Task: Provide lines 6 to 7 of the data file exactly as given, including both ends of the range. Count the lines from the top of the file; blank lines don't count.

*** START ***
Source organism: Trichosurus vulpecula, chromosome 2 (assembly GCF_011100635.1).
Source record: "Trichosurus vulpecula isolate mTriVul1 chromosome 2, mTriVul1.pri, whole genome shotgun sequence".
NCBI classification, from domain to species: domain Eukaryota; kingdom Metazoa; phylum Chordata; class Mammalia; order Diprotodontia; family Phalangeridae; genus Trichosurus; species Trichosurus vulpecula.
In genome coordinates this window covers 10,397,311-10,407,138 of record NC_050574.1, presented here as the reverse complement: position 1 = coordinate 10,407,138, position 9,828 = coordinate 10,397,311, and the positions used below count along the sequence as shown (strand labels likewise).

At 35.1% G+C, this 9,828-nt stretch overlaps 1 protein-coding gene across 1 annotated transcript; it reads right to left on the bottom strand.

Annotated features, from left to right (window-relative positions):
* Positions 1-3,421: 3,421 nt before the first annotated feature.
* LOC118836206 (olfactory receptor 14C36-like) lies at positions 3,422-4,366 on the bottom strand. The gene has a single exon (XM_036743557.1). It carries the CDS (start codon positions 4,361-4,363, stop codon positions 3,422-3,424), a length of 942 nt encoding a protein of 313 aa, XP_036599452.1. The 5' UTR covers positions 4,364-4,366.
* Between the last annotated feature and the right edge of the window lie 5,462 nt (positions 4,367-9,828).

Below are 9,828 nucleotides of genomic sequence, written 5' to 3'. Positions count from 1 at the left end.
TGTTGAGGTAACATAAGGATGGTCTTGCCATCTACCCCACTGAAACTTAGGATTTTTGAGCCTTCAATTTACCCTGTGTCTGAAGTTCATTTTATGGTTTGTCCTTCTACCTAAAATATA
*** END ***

Annotated features, from left to right (window-relative positions):
* Positions 1-3,421: 3,421 nt before the first annotated feature.